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Why is it so special to turn 18 in Belgium?

18 years old is the age of the legal majority in most Western countries (apart from half of Canadian where it is 19, New Zealand where it is 20, and some US states, where it is 19 or 21). In Asian countries it can vary a lot, from 15 in Saudi Arabia, Iran, Myanmar and Indonesia, to 20 (in Japan, Thailand and Taiwan) or 21 (Singapore). In most of the world, however, the age of majority is 18 and turning 18 makes it special in itself, because it means that someone has reached the official threshold of adulthood, which means that they are free to act without their parents' consent, sign contracts (e.g. job) by themselves, vote at elections...But in Belgium, turning 18 means much more than that.

In Belgium 18 is also the minimum legal age to drive and to obtain a driving licence. This is also the case in half of Europe (except notably in France, the UK, Ireland, Iceland, Norway, Sweden, Estonia, Slovenia and Hungary), but this is later than in the USA, Canada, Australia or New Zealand, where, depending on the state, it is usually between 14 and 16 years old. So that age is far from universal.

Belgium is one of the few countries in the world with compulsory voting at elections. As a result, 18 does not only become the age when one can vote, but when one must vote (if elections are held that year, but chances are quite high with all the levels of government in Belgium).

Belgium is also one of the rare countries to have compulsory education until the age of 18. So not only do 18-year-olds become "free" from the the tutoring of their parents, but also free to quit school if they choose to.

One major difference with other countries is that the age of criminal responsibility (different from the legal responsibility conferred by majority) in Belgium is also set at 18 years old. In the vast majority of countries around the world that age is lower. In the United States, 33 States have no minimum age, while for federal crimes, the minimum age of criminal responsibility is barely of 11. The lowest age in Europe is 8 years old in Scotland, followed by 10-11 years old in Ireland. The second highest after Belgium is 16 years old in Portugal. Other countries set the age somewhere between 12 and 15 years old. This means that if a 17-year old Belgian kills someone, commit arson or a robbery, he or she is not considered responsible of their acts, and thus cannot be sentenced by a criminal court, and will usually be purely and simply acquitted. This is probably abusive and it would be more reasonable to set the age set around 14 or 15, if not lower.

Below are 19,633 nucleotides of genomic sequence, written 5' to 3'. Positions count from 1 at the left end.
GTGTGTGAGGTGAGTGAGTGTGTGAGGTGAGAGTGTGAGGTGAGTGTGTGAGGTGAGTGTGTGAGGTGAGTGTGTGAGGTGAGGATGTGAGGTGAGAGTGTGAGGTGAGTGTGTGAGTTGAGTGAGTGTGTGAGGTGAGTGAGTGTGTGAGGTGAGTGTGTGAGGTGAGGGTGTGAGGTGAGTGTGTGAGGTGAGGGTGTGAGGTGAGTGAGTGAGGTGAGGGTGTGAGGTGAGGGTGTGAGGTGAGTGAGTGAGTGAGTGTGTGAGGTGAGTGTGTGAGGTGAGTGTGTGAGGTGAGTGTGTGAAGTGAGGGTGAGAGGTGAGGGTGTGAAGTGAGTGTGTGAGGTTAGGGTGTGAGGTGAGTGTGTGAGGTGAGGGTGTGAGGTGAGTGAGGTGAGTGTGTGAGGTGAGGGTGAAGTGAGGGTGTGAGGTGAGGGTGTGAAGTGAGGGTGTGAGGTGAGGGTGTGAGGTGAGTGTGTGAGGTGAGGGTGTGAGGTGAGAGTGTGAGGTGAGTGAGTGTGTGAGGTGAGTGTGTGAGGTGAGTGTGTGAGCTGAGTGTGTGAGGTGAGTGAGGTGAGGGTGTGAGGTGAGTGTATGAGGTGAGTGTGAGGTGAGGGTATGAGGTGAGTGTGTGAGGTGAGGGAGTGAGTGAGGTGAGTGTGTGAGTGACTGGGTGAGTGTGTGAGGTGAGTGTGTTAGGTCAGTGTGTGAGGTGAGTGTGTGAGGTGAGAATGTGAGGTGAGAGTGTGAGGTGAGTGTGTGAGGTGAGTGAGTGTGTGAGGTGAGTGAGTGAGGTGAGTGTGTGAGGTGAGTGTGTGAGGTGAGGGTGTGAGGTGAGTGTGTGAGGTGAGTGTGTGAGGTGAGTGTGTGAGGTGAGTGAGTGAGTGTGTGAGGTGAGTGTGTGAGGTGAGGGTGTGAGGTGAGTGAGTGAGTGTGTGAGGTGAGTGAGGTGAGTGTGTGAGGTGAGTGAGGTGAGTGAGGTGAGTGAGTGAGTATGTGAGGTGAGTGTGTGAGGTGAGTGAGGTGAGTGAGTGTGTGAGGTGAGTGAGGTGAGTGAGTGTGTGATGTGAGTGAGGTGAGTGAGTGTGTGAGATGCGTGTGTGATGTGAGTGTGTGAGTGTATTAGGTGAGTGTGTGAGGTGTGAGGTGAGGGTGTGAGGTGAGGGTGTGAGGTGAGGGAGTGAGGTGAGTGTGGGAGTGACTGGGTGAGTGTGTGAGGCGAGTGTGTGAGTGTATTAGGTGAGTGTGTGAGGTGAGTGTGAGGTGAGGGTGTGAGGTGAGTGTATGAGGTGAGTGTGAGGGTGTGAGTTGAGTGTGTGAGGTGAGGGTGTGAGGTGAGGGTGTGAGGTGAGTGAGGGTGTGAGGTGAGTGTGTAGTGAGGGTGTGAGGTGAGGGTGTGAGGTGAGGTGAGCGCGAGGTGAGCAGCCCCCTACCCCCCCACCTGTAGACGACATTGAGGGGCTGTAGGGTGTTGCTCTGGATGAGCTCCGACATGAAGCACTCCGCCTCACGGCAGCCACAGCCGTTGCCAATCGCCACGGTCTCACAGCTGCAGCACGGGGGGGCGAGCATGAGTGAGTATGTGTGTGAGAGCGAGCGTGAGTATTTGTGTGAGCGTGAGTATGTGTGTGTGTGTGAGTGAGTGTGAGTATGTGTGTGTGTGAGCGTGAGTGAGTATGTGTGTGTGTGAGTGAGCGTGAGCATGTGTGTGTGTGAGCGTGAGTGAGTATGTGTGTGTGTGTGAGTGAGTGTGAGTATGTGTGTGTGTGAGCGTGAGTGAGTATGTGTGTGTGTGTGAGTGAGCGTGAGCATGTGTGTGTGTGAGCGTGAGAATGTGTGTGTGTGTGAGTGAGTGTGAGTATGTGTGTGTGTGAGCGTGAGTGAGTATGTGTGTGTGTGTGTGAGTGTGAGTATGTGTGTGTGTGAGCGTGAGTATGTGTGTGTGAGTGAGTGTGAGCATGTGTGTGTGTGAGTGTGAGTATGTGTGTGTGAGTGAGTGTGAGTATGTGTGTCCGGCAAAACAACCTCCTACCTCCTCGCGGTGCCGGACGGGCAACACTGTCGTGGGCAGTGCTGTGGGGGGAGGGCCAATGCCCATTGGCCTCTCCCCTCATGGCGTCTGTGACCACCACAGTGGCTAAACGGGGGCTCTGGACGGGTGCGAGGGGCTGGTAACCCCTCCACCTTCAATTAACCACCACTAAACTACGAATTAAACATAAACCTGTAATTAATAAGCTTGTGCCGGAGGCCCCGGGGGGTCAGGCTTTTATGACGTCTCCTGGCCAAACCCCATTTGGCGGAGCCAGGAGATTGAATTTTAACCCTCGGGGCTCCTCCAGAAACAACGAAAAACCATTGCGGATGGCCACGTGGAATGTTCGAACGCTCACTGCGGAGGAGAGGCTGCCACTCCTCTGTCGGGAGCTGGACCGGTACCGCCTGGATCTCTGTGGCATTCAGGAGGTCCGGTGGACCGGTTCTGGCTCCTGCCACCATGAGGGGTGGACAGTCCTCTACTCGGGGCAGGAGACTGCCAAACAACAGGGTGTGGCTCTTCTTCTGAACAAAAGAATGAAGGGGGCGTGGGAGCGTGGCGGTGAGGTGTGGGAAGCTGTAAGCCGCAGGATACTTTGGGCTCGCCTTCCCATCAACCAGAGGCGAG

18 used to be the age for compulsory military service for Belgian men, but this was abolished in the early 1990's.

There are only a handful of legal rights which do not coincide with the age of 18 thanks to Belgium's permissive laws. These includethe right to purchase alcohol (16 years old) or drink alcohol (no minimum age), to buy tobacco (16 years old, although there is no legal age for smoking), or have a debit card (12 years old). The legal age of sexual consent and marriage is 16 both for boys and girls.

In short, the age of 18 in Belgium is synonymous with:

  • Legal adulthood/majority
  • Legal responsibility
  • cCiminal responsibility
  • The right and obligation to vote
  • The right to be elected (except for Senate)
  • The legal age for driving
  • The minimum age to stop school

The points in bold indicate what makes 18 very special in Belgium compared to the rest of the world, and particularly by European standards.


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